At that time he said to me that he would surrender Joshua to his mother, and “I’m going to stay out of their [the children’s] lives so they will learn basic family structure.”

Mr. Nemelka lamented: “What is wrong with America? The courts are destroying the family. The wicked prevail in this world but only God has the ability to punish the unrighteous. My ex-wife is not a bad mother,” he said. “But she doesn’t understand the laws of God.

“I came to the justice system [today] in hopes justice would be done. My only concern is my boy, Josh, and his feelings. And now his heart is going to be ripped out.”

Friday afternoon, after conferring with attorneys he refused to name since, he said, he had not yet retained them, he decided to hide Joshua. Mr. Nemelka will hide until Monday, when he returns to court with his attorneys to challenge the latest custody orders.

Ms. Nesset-Sale said, “We will use all means at our disposal to have the order of the court enforced. I don’t think he fully comprehends the legal proceedings that have been part of this matter.”

Mr. Nemelka was arrested Aug. 30 by Salt Lake County Sheriff’s deputies after turning himself in to me.

With Joshua, he had been running with his wife, Jacqueline, and their two children from Montana authorities since June 13 when he allegedly abducted Joshua from Montana’s Division of Family Services.

Joshua and sister Brittany were in custody of DFS in Hamilton, Mont., after Mrs. Ladenburg’s family attorneys obtained a court order alleging that Mr. Nemelka and his wife had been abusing the children.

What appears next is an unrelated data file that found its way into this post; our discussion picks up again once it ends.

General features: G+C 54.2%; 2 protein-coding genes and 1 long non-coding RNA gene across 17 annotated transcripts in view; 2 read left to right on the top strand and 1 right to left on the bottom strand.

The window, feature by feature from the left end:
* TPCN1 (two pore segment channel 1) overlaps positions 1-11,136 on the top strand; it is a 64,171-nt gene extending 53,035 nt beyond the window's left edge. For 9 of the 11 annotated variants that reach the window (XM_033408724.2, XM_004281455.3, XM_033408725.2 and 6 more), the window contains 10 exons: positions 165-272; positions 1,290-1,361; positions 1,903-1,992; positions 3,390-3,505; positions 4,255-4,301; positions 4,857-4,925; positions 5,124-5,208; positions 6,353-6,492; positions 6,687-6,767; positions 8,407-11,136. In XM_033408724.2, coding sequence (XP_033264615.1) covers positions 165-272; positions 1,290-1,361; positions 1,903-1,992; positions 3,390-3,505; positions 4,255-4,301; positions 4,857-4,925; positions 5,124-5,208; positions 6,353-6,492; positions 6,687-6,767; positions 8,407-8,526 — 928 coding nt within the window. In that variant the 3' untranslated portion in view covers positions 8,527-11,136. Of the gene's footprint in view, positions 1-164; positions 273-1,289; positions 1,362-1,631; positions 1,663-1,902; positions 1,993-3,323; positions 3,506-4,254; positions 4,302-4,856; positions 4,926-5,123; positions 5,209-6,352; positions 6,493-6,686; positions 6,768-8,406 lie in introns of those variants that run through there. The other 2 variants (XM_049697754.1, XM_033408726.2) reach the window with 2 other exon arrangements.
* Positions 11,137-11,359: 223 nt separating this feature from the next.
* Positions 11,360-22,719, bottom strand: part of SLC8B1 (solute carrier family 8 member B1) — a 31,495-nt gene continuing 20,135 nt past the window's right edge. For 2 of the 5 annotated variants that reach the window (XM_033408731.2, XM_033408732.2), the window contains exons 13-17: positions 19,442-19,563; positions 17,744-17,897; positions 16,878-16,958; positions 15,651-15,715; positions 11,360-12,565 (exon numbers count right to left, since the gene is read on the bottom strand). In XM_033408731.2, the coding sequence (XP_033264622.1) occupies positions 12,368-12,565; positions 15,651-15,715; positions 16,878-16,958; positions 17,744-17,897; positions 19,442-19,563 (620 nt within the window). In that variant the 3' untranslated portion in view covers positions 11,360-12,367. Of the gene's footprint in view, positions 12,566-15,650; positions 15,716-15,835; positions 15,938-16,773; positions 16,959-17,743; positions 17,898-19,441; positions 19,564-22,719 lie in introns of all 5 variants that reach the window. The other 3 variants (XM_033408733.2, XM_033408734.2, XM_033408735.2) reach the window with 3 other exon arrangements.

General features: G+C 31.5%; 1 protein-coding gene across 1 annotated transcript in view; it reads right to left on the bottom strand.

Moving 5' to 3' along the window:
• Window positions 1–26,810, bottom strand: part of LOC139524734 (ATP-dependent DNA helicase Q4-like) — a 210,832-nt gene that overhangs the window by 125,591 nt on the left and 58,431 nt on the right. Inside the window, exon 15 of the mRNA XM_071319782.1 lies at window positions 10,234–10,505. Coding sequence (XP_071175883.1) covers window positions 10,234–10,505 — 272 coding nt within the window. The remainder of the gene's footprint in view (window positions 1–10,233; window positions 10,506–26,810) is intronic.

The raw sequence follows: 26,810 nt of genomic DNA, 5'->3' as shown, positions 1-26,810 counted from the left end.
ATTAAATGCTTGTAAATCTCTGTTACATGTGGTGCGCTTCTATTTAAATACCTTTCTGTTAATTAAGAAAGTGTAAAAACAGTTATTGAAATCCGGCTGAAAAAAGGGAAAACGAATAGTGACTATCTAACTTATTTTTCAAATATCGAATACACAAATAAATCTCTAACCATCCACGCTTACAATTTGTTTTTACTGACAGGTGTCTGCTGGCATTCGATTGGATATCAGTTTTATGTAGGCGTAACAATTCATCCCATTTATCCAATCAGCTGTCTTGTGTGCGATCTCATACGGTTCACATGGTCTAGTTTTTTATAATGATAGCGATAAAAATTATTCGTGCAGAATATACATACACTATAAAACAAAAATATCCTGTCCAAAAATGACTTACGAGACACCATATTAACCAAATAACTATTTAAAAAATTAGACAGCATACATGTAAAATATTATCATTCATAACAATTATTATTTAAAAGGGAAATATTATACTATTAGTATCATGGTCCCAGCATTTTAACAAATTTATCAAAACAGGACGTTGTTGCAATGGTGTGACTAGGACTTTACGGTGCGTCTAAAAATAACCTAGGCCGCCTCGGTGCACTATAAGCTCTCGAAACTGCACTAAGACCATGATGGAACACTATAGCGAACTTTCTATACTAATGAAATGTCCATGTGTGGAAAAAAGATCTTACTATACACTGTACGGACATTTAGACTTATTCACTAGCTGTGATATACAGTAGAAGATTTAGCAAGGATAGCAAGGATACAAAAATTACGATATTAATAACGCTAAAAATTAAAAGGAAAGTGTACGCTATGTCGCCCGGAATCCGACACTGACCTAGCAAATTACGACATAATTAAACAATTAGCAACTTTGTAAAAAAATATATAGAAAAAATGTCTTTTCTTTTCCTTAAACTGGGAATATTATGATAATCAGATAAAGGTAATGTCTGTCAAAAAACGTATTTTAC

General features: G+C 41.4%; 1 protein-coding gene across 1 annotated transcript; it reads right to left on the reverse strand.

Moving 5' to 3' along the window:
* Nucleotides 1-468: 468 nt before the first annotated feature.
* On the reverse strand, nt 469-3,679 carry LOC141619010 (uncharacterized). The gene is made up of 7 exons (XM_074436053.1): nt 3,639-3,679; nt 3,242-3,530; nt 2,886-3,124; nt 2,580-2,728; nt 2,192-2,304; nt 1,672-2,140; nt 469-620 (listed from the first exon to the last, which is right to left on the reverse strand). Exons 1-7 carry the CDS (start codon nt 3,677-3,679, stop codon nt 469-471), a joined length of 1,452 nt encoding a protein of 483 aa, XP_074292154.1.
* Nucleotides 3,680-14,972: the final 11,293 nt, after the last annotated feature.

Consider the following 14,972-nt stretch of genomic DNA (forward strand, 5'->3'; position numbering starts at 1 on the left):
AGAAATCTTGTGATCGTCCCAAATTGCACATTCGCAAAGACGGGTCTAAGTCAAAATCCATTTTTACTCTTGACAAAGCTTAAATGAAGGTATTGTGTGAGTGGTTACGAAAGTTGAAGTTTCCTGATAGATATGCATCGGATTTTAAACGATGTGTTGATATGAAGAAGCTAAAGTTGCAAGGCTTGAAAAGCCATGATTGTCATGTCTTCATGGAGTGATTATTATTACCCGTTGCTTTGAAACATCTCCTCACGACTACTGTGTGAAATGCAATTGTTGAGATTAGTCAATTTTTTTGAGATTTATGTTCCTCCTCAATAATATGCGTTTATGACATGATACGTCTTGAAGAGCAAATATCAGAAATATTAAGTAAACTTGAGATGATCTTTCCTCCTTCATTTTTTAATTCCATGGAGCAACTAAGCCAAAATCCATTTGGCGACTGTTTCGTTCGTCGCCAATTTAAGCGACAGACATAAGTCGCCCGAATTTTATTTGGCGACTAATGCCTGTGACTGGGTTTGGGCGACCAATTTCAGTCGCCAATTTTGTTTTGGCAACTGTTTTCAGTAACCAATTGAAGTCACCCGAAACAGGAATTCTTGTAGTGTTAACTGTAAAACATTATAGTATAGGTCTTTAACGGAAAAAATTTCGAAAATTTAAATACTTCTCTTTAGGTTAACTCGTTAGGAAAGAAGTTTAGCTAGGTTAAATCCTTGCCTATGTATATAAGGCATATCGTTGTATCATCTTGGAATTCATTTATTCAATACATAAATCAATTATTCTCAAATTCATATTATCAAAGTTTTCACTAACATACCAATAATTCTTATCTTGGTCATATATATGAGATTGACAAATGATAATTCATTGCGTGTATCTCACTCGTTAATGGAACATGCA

That followed an incident in which Mrs. Ladenburg allegedly took the children from the care of Jacqueline Nemelka at their Victor, Mont., home, and was later subdued by area lawmen. While that matter was being sorted through, DFS received the order to take the children into protective custody.

On the night of June 13, Mr. Nemelka said he went to DFS to say goodbye to his children and took Joshua with him. He left Brittany, he said, when she expressed the desire to stay with Mrs. Ladenburg.

After running for more than two months, he decided to give himself up, he said.

(c) 1991 The Salt Lake Tribune. All rights reserved. Reproduced with the permission of Media NewsGroup, Inc. by NewsBank, Inc.



Author(s): Jon Ure SLTribune Date: September 26, 1991 Page: B1 Section: Local Regional

Accused kidnapper Christopher Nemelka, a native Utahn, was in his third day of a hunger strike in jail Wednesday after turning himself in to authorities Monday in Ravalli County, Mont. Ravalli County Undersheriff Ron Fisher said Mr. Nemelka’s bail was set at $75,000. Christopher’s father, Mike Nemelka of Bountiful, said Wednesday he attempted to pay the bail but Christopher refused it, opting instead for the hunger strike.

“He hasn’t eaten since Monday. I’m getting a little worried about him,” the elder Nemelka said. “But you know Chris. He’s got strong beliefs.”

“According to him, he’s on a hunger strike,” responded Undersheriff Fisher. “We don’t have any way to monitor that because he’s not in isolation. He looked too healthy to me when I had him in court yesterday.”

Mr. Nemelka turned himself in Aug. 30 in Salt Lake City after fleeing with his son, Josh, 5, from the Montana Division of Family Services in Hamilton, Mont., on June 13. After an interview with a Salt Lake Tribune reporter, Mr. Nemelka asked the reporter to take him to the Salt Lake County Sheriff’s office to end his fugitive status.